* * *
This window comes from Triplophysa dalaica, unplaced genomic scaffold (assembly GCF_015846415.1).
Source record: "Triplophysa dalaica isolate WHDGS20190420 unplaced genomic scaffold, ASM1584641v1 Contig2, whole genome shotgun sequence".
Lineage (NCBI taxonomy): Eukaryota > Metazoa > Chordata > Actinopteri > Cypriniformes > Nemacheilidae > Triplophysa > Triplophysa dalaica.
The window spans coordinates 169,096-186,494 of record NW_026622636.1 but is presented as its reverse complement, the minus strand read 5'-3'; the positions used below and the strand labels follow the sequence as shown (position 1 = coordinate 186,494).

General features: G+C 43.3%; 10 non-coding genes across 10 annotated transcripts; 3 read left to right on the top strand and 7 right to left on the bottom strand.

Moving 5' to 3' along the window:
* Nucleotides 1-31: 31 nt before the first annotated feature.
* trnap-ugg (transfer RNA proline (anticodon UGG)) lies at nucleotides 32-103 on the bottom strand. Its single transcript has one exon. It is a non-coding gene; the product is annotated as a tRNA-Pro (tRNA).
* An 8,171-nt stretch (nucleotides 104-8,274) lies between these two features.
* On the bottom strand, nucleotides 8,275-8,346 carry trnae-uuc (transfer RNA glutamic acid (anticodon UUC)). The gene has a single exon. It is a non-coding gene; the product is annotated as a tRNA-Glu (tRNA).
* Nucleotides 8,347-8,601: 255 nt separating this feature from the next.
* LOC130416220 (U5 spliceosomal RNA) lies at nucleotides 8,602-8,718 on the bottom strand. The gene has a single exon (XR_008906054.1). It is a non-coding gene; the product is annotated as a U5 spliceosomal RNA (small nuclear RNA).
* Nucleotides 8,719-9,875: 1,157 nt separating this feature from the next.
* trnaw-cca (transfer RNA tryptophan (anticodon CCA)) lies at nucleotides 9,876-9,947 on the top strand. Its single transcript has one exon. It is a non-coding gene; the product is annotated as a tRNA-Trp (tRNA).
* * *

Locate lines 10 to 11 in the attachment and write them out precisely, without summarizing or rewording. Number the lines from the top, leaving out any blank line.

* On the bottom strand, nucleotides 8,275-8,346 carry trnae-uuc (transfer RNA glutamic acid (anticodon UUC)). The gene has a single exon. It is a non-coding gene; the product is annotated as a tRNA-Glu (tRNA).
* Nucleotides 8,347-8,601: 255 nt separating this feature from the next.